With the complete withdrawal of American troops from Afghanistan scheduled to happen by September 11, India needs to seriously ponder the consequences, particularly that of the Taliban coming to rule that country. This, of course, will happen only if they defeat the democratically elected Afghan Government’s forces militarily. The question arises whether they can do so and, if they can, what would that mean for this country.
Militarily, the Afghan National Army, the ground-war arm of the Afghan National Security and Defence Forces (ANSDF), has, despite serious problems of desertions and unwillingness to enlist, become a battle-hardened force capable of confronting the Taliban and other terrorist organisations. Its commando units and special forces have been especially impressive. Further, 80 to 90 per cent of the air support, which has played a critical part in the ANA’s operations against the Taliban, is now provided by the fledgling Afghan Air Force (AAF).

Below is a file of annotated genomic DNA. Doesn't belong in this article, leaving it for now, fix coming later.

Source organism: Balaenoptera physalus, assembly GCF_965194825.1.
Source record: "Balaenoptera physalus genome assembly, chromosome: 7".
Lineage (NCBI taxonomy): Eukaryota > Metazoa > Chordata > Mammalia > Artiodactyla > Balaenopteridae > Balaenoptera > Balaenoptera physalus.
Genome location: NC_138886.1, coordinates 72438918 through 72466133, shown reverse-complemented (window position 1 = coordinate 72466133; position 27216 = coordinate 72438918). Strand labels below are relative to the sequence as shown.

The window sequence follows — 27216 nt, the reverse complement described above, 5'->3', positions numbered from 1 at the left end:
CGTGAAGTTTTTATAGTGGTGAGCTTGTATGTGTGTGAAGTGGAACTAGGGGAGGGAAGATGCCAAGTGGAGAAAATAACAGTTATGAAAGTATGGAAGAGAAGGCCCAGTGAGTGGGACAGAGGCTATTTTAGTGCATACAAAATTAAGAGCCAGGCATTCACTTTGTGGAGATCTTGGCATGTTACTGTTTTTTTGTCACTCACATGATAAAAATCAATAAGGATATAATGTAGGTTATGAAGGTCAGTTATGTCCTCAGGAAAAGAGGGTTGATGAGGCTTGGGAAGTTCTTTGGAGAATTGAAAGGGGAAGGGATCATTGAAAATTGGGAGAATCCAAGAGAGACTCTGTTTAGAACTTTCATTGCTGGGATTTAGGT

The Taliban have doubtless established their sway over much of countryside and some cities, besides inflicting a number of severe defeats on Government troops. But at least some of the defeats at the beginning of 2020 were due to operational constraints — such as going on the defensive — the Trump administration imposed on them in the interest of its peace negotiations with the Taliban.
It had also arm-twisted the Afghan Government into conceding the Taliban’s demand of releasing 5,000 of its fighters from Afghan jails as a pre-condition for talks. Many of these fighters have taken up arms again despite the Taliban’s promise to the contrary.
Simply put, India must consider what it can do to prevent the Taliban from coming to power. The Taliban, fundamentalist Islamists who hate India pathologically, have close ties with terror outfits like the Lashkar-e-Toiba, Jaish-e-Mohammad and Hizbul Mujahideen.